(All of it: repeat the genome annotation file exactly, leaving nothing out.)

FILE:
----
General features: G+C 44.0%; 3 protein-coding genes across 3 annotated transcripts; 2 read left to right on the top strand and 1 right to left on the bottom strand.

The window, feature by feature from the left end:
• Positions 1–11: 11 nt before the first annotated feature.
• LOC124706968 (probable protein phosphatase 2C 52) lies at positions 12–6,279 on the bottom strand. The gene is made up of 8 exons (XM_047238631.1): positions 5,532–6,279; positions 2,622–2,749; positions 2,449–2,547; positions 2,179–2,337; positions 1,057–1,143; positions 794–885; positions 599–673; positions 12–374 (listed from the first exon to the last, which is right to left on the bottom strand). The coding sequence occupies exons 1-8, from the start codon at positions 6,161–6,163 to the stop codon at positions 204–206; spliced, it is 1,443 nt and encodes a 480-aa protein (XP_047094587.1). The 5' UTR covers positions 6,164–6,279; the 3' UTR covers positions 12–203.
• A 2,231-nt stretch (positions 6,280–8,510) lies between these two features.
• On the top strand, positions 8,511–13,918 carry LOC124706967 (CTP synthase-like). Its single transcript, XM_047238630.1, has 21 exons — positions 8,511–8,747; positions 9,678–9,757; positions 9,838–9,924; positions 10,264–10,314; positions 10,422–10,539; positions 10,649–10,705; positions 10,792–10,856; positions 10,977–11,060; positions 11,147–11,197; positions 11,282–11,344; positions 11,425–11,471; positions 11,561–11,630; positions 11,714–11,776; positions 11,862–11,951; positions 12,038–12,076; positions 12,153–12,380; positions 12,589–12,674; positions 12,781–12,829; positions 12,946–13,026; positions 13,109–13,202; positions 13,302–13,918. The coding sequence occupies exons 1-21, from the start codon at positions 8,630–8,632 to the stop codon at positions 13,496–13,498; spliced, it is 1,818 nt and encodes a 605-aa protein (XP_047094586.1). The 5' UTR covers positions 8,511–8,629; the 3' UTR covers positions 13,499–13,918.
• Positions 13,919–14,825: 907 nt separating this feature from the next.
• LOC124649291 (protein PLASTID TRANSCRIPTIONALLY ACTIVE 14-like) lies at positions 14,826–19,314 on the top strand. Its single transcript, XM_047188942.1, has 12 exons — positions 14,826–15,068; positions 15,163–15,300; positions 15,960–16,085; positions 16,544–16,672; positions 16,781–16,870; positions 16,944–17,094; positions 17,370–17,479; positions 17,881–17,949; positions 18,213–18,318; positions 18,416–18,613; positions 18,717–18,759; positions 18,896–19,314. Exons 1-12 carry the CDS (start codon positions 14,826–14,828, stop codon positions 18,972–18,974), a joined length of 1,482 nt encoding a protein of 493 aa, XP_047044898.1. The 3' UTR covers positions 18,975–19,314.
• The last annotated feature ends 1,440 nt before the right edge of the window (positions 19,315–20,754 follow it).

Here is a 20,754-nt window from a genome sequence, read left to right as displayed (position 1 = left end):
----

General features: G+C 44.0%; 3 protein-coding genes across 3 annotated transcripts; 2 read left to right on the top strand and 1 right to left on the bottom strand.

The window, feature by feature from the left end:
• Positions 1–11: 11 nt before the first annotated feature.
• LOC124706968 (probable protein phosphatase 2C 52) lies at positions 12–6,279 on the bottom strand. The gene is made up of 8 exons (XM_047238631.1): positions 5,532–6,279; positions 2,622–2,749; positions 2,449–2,547; positions 2,179–2,337; positions 1,057–1,143; positions 794–885; positions 599–673; positions 12–374 (listed from the first exon to the last, which is right to left on the bottom strand). The coding sequence occupies exons 1-8, from the start codon at positions 6,161–6,163 to the stop codon at positions 204–206; spliced, it is 1,443 nt and encodes a 480-aa protein (XP_047094587.1). The 5' UTR covers positions 6,164–6,279; the 3' UTR covers positions 12–203.
• A 2,231-nt stretch (positions 6,280–8,510) lies between these two features.
• On the top strand, positions 8,511–13,918 carry LOC124706967 (CTP synthase-like). Its single transcript, XM_047238630.1, has 21 exons — positions 8,511–8,747; positions 9,678–9,757; positions 9,838–9,924; positions 10,264–10,314; positions 10,422–10,539; positions 10,649–10,705; positions 10,792–10,856; positions 10,977–11,060; positions 11,147–11,197; positions 11,282–11,344; positions 11,425–11,471; positions 11,561–11,630; positions 11,714–11,776; positions 11,862–11,951; positions 12,038–12,076; positions 12,153–12,380; positions 12,589–12,674; positions 12,781–12,829; positions 12,946–13,026; positions 13,109–13,202; positions 13,302–13,918. The coding sequence occupies exons 1-21, from the start codon at positions 8,630–8,632 to the stop codon at positions 13,496–13,498; spliced, it is 1,818 nt and encodes a 605-aa protein (XP_047094586.1). The 5' UTR covers positions 8,511–8,629; the 3' UTR covers positions 13,499–13,918.
• Positions 13,919–14,825: 907 nt separating this feature from the next.
• LOC124649291 (protein PLASTID TRANSCRIPTIONALLY ACTIVE 14-like) lies at positions 14,826–19,314 on the top strand. Its single transcript, XM_047188942.1, has 12 exons — positions 14,826–15,068; positions 15,163–15,300; positions 15,960–16,085; positions 16,544–16,672; positions 16,781–16,870; positions 16,944–17,094; positions 17,370–17,479; positions 17,881–17,949; positions 18,213–18,318; positions 18,416–18,613; positions 18,717–18,759; positions 18,896–19,314. Exons 1-12 carry the CDS (start codon positions 14,826–14,828, stop codon positions 18,972–18,974), a joined length of 1,482 nt encoding a protein of 493 aa, XP_047044898.1. The 3' UTR covers positions 18,975–19,314.
• The last annotated feature ends 1,440 nt before the right edge of the window (positions 19,315–20,754 follow it).

Here is a 20,754-nt window from a genome sequence, read left to right as displayed (position 1 = left end):